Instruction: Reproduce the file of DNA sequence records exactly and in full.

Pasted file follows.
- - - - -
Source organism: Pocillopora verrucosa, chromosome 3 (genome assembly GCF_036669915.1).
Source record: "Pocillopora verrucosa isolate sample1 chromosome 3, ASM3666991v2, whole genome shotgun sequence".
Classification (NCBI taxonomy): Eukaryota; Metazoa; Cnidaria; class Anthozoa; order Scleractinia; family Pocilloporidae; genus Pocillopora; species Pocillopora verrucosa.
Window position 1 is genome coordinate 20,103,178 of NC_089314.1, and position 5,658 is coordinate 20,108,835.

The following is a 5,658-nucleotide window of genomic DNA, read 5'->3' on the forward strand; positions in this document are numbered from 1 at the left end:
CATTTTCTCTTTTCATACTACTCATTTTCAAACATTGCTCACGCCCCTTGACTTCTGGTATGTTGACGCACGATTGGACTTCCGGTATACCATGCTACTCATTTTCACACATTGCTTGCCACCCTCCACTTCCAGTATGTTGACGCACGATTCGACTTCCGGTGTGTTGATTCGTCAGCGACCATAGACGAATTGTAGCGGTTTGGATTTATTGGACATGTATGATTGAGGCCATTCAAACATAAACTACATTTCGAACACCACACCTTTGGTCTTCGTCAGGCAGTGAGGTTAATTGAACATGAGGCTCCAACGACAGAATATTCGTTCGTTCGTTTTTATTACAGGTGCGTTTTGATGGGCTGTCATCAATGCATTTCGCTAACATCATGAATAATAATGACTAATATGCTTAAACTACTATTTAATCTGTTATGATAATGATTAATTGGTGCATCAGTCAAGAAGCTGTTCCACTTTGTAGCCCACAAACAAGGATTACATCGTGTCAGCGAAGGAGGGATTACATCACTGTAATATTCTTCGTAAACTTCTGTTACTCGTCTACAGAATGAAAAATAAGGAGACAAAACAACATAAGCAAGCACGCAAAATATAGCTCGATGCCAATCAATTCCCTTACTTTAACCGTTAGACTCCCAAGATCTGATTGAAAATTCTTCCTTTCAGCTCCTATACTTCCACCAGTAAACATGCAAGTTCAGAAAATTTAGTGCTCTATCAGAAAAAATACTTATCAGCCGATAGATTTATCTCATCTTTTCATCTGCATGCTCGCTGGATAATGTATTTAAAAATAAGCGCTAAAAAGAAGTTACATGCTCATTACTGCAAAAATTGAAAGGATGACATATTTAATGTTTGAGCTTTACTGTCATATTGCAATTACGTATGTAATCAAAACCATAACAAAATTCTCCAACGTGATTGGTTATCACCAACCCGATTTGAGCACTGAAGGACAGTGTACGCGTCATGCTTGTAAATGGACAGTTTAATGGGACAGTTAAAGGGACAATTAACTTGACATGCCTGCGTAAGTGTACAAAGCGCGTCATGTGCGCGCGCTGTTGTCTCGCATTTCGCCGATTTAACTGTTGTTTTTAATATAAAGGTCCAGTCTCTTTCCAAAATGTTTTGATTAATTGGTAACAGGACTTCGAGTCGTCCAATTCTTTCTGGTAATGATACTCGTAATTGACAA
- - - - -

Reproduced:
Source organism: Pocillopora verrucosa, chromosome 3 (genome assembly GCF_036669915.1).
Source record: "Pocillopora verrucosa isolate sample1 chromosome 3, ASM3666991v2, whole genome shotgun sequence".
Classification (NCBI taxonomy): Eukaryota; Metazoa; Cnidaria; class Anthozoa; order Scleractinia; family Pocilloporidae; genus Pocillopora; species Pocillopora verrucosa.
Window position 1 is genome coordinate 20,103,178 of NC_089314.1, and position 5,658 is coordinate 20,108,835.

The following is a 5,658-nucleotide window of genomic DNA, read 5'->3' on the forward strand; positions in this document are numbered from 1 at the left end:
CATTTTCTCTTTTCATACTACTCATTTTCAAACATTGCTCACGCCCCTTGACTTCTGGTATGTTGACGCACGATTGGACTTCCGGTATACCATGCTACTCATTTTCACACATTGCTTGCCACCCTCCACTTCCAGTATGTTGACGCACGATTCGACTTCCGGTGTGTTGATTCGTCAGCGACCATAGACGAATTGTAGCGGTTTGGATTTATTGGACATGTATGATTGAGGCCATTCAAACATAAACTACATTTCGAACACCACACCTTTGGTCTTCGTCAGGCAGTGAGGTTAATTGAACATGAGGCTCCAACGACAGAATATTCGTTCGTTCGTTTTTATTACAGGTGCGTTTTGATGGGCTGTCATCAATGCATTTCGCTAACATCATGAATAATAATGACTAATATGCTTAAACTACTATTTAATCTGTTATGATAATGATTAATTGGTGCATCAGTCAAGAAGCTGTTCCACTTTGTAGCCCACAAACAAGGATTACATCGTGTCAGCGAAGGAGGGATTACATCACTGTAATATTCTTCGTAAACTTCTGTTACTCGTCTACAGAATGAAAAATAAGGAGACAAAACAACATAAGCAAGCACGCAAAATATAGCTCGATGCCAATCAATTCCCTTACTTTAACCGTTAGACTCCCAAGATCTGATTGAAAATTCTTCCTTTCAGCTCCTATACTTCCACCAGTAAACATGCAAGTTCAGAAAATTTAGTGCTCTATCAGAAAAAATACTTATCAGCCGATAGATTTATCTCATCTTTTCATCTGCATGCTCGCTGGATAATGTATTTAAAAATAAGCGCTAAAAAGAAGTTACATGCTCATTACTGCAAAAATTGAAAGGATGACATATTTAATGTTTGAGCTTTACTGTCATATTGCAATTACGTATGTAATCAAAACCATAACAAAATTCTCCAACGTGATTGGTTATCACCAACCCGATTTGAGCACTGAAGGACAGTGTACGCGTCATGCTTGTAAATGGACAGTTTAATGGGACAGTTAAAGGGACAATTAACTTGACATGCCTGCGTAAGTGTACAAAGCGCGTCATGTGCGCGCGCTGTTGTCTCGCATTTCGCCGATTTAACTGTTGTTTTTAATATAAAGGTCCAGTCTCTTTCCAAAATGTTTTGATTAATTGGTAACAGGACTTCGAGTCGTCCAATTCTTTCTGGTAATGATACTCGTAATTGACAA